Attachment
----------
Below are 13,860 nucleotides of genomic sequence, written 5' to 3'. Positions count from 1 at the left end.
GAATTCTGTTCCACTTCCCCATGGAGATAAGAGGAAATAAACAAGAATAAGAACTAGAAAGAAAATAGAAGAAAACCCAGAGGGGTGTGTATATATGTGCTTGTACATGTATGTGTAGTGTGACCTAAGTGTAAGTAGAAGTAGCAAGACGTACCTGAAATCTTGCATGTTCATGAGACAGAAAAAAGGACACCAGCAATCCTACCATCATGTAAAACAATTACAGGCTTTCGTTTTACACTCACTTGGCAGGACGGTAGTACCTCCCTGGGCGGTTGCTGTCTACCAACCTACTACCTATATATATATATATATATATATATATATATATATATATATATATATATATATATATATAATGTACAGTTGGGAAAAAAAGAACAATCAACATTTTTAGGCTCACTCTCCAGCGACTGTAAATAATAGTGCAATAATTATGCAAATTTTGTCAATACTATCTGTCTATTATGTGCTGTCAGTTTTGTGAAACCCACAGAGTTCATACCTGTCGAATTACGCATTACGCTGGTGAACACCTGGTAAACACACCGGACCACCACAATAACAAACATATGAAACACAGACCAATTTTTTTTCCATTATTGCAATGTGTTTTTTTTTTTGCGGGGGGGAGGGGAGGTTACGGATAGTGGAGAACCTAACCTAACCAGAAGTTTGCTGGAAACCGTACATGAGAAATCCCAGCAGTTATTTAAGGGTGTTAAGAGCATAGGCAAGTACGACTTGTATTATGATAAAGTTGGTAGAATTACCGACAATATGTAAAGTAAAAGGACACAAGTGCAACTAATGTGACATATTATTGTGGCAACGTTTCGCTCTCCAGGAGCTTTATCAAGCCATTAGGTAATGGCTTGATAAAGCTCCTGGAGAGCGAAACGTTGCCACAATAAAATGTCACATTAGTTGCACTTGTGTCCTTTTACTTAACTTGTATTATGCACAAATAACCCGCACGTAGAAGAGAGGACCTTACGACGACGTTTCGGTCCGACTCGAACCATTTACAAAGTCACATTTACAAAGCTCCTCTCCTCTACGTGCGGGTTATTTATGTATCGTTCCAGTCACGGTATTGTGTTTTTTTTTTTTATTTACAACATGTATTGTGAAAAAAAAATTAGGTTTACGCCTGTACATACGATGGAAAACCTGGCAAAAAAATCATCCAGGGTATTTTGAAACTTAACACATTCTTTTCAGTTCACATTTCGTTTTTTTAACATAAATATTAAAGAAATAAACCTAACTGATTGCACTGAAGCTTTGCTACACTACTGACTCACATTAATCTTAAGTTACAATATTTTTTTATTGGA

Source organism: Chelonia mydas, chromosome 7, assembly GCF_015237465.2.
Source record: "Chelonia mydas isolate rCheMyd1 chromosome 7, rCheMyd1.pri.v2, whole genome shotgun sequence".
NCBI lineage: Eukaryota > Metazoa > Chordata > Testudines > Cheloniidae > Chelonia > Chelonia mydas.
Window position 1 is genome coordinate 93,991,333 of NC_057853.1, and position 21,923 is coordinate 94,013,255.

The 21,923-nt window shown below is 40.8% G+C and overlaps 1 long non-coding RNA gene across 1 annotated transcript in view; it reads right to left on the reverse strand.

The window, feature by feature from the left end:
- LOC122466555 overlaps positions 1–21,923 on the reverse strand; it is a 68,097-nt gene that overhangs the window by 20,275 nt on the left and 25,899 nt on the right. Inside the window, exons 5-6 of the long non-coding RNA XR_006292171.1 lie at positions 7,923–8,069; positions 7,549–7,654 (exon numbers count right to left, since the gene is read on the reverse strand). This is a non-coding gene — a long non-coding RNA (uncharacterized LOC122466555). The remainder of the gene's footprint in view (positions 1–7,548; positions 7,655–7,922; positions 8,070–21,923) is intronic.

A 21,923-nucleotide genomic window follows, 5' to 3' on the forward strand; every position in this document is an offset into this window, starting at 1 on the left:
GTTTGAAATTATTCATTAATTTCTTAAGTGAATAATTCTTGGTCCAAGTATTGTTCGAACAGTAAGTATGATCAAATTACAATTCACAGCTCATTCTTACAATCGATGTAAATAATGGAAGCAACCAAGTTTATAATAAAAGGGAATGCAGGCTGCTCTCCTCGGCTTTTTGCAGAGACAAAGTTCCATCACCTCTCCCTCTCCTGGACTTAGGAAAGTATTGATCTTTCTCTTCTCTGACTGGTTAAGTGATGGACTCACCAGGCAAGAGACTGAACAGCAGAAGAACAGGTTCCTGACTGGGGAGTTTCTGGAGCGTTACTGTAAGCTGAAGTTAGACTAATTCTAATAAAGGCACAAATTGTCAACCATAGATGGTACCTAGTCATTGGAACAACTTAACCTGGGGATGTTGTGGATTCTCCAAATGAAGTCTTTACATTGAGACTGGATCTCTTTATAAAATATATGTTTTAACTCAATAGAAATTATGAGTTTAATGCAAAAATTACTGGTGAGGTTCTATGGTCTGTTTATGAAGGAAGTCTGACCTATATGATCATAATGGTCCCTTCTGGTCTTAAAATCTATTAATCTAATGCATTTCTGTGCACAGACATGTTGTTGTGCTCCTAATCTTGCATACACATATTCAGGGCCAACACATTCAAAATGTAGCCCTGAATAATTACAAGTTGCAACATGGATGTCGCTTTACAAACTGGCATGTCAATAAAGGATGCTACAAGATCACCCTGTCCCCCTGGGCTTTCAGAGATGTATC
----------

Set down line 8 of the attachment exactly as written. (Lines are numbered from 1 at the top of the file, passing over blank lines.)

The window, feature by feature from the left end: